The soundtrack I’ve borrowed from the late, great Phife Dawg, and it’s called “Nutshell.” I think it kind of blends nicely with the subject matter of Alan Turing, but it also blends quite nicely with kind of how I look at my own life as well and, hopefully, you look at yours. It’s a fricken’ awesome track as well.

[“Nutshell,” by Phife Dawg plays]

[Audience applause]

Vic: Thank you. I think one of the lovely things about that was some of his phrases. “Those who can imagine the impossible can--”

Yeah, you know the one. It’s in there. I can’t remember it. Sorry. I’m drying up here.

Know your worth. This is really super important to me. I hope it is--

I have a lot of conversations with different creatives, but also people from all walks of life, really. You have to know what you’re worth, and I think a lot of people tend at times to accept things that they don’t want to do because they feel like they have to, and I’ll give you some examples.

In 2019, I had approximately 145 inquiries. And I kind of sat down, and I kind of typed out all these messages. And as I responded, sent some stuff over to them, and then I kind of waited. And I kind of waited. And I kind of waited.

And there’s this thing called ghosting that people do, which I hate with a passion. So, those 145 inquires, I got 9 projects. And I pretty much got ignored by about 80% of the people that contacted me, which is a bit weird because you think, “Oh, I’m popular. Oh, I’m not popular.”

So, there’s definitely this thing about that’s not a lot of projects, which kind of amounts to 6%. That’s my success rate for 2019.

Now, a lot of people would be like, “Wow, that’s shit. That’s really bad. That’s terrible.” But for me, it’s not about the 6%. It’s about the clients that I work with.

If I’d have got all of those 145 jobs, I would have been doing it really cheap, and I would have been working my fingers to the bones just so that I can make them look great. But at the same time, I’ll burn myself out. So, those nine projects were for:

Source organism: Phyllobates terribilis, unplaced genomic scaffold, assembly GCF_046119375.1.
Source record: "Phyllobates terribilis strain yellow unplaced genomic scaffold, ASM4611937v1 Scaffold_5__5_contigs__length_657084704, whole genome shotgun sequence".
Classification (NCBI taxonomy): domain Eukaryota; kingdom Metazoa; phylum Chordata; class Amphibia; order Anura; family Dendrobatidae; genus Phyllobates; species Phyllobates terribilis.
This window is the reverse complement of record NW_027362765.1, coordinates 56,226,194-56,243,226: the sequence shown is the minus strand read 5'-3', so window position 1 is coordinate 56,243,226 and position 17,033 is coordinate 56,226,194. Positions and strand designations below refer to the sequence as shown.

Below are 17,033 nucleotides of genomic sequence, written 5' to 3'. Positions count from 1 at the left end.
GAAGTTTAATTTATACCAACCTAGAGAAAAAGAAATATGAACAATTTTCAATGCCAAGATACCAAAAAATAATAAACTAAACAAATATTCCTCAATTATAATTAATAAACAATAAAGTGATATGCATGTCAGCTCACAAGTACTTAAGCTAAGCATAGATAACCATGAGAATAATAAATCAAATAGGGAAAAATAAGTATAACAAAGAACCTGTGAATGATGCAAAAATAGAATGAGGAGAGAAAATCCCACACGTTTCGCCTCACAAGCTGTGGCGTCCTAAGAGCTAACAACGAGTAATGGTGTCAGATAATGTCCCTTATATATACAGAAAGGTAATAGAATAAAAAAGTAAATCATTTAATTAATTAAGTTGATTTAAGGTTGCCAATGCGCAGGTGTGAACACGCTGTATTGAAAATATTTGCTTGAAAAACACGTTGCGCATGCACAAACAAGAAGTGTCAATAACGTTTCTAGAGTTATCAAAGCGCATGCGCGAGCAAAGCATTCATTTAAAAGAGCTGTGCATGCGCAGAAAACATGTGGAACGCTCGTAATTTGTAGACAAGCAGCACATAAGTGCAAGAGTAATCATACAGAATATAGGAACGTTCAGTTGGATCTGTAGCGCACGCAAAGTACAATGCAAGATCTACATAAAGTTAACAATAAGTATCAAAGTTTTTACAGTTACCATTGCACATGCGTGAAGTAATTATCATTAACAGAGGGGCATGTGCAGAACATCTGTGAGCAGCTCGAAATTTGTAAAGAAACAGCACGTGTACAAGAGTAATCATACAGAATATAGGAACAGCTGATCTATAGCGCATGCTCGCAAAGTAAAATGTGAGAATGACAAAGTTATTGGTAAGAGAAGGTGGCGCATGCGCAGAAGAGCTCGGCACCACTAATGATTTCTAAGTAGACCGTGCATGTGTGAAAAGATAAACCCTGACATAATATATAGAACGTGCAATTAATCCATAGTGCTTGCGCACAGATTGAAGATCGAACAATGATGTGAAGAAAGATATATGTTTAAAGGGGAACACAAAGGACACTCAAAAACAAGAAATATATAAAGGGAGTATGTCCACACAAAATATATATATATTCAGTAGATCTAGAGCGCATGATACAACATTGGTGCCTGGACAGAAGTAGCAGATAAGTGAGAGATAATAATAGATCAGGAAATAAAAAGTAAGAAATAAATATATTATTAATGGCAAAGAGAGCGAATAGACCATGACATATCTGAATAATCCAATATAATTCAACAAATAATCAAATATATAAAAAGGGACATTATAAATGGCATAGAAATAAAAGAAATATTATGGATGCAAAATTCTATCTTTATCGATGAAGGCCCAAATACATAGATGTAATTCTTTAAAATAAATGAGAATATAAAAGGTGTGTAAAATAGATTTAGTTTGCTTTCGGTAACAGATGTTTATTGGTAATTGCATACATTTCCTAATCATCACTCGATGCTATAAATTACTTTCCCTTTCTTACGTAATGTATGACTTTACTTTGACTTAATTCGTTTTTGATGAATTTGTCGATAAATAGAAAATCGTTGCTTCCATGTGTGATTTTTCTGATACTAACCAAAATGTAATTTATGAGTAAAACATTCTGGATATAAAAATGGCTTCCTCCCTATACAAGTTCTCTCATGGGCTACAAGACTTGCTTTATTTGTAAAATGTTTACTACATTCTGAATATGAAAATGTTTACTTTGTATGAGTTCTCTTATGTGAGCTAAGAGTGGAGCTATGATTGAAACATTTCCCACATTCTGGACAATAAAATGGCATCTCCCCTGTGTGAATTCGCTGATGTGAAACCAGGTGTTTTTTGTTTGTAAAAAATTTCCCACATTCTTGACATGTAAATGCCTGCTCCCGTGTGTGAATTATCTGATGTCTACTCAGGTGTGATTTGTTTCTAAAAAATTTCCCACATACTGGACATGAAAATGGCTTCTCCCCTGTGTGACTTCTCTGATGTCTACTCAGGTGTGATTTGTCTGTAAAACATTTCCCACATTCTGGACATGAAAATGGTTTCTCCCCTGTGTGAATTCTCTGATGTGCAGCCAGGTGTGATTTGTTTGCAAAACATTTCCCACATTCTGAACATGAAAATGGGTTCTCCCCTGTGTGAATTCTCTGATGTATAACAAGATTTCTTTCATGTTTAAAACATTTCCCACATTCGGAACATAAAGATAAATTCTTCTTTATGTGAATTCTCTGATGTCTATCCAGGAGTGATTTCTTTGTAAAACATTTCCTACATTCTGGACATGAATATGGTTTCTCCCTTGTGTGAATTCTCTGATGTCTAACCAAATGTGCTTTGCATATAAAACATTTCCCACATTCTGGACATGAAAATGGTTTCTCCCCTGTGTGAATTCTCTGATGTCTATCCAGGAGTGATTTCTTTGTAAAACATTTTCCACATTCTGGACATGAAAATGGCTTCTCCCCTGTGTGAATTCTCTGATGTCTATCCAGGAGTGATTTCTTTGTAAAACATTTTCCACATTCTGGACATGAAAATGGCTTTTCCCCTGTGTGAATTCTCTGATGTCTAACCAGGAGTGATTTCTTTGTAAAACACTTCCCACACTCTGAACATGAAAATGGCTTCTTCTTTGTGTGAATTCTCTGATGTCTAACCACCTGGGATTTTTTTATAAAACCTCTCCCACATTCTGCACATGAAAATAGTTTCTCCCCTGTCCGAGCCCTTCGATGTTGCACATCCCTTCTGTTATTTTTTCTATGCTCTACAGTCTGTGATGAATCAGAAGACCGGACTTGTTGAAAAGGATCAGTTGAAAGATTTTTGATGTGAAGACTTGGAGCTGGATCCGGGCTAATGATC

Credit Karma in San Francisco.
I was Pokemon’s first collaboration.
A West End show, which is actually opening on Broadway. This was in London. This is now opening in Broadway in November and Australia next year.
And again, another one for the University of Kent, which again was a privilege to do because, again, with Virginia Woolf. If you know her background, it’s not dissimilar to Alan Turing’s.

For me, it’s picking out the really beautiful projects to work on and then just getting rid of the guff, basically. All of my clients -- and I’m not just saying this because I’m up on stage and they might see it -- but all of my clients are incredible. They are polite, kind, open to suggestion.

They always pay. Sometimes I have to give them a little kick, but most of the time they’re okay. So, I think, for me, over time, I’ve realized what my worth is, and it’s not worth less than what someone else wants to give me.

In a world of social media -- is anyone filming? Good. That’s good you’re listening. Just checking. Yeah.

In a world of social media, we have become (a lot of us) somebody that we’re not because we want likes or we want to be something else that is outside our social circle or of a life that we used to have, which is completely understandable. But for me, I always go back to who I am as a child because it’s really important.

There are three people I need to thank for allowing me on stage. Marc is one of them, my mom, and my dad. And the reason why I’m showing you these pictures is we all go through trauma in our life, and we can either go through trauma and accept that you’re going to be a victim or you look at things in a completely different way and change it to your advantage. You need to turn a negative into a positive.